Chabad’s Very Own Messianic Rasta #4

New York Newsday savages Matisyahu:

Matisyahu_cover_3But though the mood strove for the euphoric, and though the north-of-college-age crowd were rapt participants, the evening was hampered by a nagging musical flatness.

Because he employed only a sparse trio of guitar, bass and drums, the greater part of the burden fell on Matisyahu’s voice. And sadly, he wasn’t always up for the challenge. He struggled to hit the high notes in "Fire of Heaven/Altar of Earth" and failed to convincingly sell the clunky love song "Unique Is My Dove." Trickier still were the up-tempo numbers. Matisyahu has a nimble tongue and a fondness for speedy, tongue-twisting runs, but he has a tendency to hit the syllables like an understudy nailing his marks: with precision, but without any real sense of ownership. More troublesome is his insistence on employing a fake Jamaican patois, a device that only emphasizes that he is not from Kingston. Lacking the gruffness of dance-hall giant Elephant Man or the sweetness of reggae vocalist Sugar Minott, Matisyahu mostly comes off as a well-meaning mimic.

The same goes for his band who, while certainly proficient, were prone to bouts of unnecessary showiness. Their attempt to append a dub break to the end of "Exaltation" was listless and forced, and their occasional detours into meandering jams (the most unbearable of which ended in a drum solo) were ill-advised. In the end, the songs felt strangely starched, aping reggae’s cadence and loping bass lines but lacking all of its glorious dankness and mystery.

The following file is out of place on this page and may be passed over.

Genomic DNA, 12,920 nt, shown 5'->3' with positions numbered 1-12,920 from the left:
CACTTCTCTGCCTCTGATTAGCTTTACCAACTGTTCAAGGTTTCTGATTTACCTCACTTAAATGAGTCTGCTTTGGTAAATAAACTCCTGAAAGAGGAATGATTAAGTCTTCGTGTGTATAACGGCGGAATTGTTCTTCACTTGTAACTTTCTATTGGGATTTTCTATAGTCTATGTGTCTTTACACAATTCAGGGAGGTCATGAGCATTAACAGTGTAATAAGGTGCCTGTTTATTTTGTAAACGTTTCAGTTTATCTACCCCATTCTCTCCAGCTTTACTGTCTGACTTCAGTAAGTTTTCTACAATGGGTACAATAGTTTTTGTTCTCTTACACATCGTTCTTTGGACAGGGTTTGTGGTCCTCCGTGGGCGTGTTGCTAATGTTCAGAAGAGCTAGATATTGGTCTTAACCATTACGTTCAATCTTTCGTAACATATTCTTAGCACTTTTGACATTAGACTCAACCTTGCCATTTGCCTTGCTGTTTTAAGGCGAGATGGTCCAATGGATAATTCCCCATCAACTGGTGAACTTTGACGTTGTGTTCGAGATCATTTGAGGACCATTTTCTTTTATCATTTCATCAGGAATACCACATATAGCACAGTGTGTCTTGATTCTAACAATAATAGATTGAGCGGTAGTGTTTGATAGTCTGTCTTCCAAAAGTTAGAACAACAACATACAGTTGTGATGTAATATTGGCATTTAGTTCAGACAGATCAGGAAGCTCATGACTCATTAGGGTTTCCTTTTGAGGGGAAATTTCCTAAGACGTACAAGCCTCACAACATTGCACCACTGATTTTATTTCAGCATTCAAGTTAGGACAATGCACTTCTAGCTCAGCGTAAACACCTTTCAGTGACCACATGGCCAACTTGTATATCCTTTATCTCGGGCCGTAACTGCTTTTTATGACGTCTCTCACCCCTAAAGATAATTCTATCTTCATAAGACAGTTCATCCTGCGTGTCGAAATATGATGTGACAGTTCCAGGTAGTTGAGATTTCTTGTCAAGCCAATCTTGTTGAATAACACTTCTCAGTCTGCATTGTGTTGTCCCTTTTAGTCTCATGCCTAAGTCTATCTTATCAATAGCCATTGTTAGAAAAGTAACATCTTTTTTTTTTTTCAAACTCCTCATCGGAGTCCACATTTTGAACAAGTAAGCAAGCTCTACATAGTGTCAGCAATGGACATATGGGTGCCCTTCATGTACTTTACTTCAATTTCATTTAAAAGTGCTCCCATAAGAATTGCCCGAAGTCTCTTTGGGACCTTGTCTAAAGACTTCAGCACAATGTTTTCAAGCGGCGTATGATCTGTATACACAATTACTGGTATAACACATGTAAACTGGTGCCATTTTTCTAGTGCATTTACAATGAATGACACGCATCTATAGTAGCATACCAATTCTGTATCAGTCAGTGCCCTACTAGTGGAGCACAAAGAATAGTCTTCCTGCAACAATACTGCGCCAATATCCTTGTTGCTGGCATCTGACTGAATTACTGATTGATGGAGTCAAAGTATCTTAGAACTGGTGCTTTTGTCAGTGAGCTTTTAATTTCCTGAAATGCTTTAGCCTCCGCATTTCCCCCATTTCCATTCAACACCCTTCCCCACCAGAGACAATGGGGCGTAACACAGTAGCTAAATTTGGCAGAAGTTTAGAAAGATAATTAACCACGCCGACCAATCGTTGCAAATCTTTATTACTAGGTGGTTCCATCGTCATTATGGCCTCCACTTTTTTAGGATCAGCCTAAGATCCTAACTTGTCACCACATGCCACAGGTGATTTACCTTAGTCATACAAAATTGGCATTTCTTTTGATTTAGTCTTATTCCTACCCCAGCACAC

The moments when things did lock into place were genuinely exciting. In "Jerusalem," while the group worked a slow, surging groove, Matisyahu’s voice fit snugly between the whirring of bass and drums. "Close My Eyes" built to a gloriously frenzied conclusion, with the band consumed by a manic, frenzied jam and Matisyahu spinning giddily on one foot, grinning and raising his hands to the sky. If he can only figure a way to funnel that ecstatic personality into his songs, he might be onto something.

Sure. He could sing Yechi.

Tzemach Atlas reports the Boston Globe also trashes Matisyahu:

"Youth" might be refreshing, even inspiring, if Matisyahu’s delivery
made up for his material. But his voice is reedy and strained, and his
accent shifts from Caribbean to Hebrew to generic American with no
discernible connection to the songs.

The band wanders out of reggae syncopation into rock with a similar
lack of purpose. It feels like a preppy band that got through college
on drugs and audience indulgence before finding religion. Matisyahu’s
faith is his business, but comparisons to the spirituality of a Bob
Marley — one magazine, hopefully in jest, quizzes readers to
distinguish between the lyrics of the two — are a wee bit premature.

Rolling Stone also trashed Matisyahu. Their conclusion?

[T]he most exceptional
thing about Matisyahu remains the most circumstantial.

Just like today’s Chabad.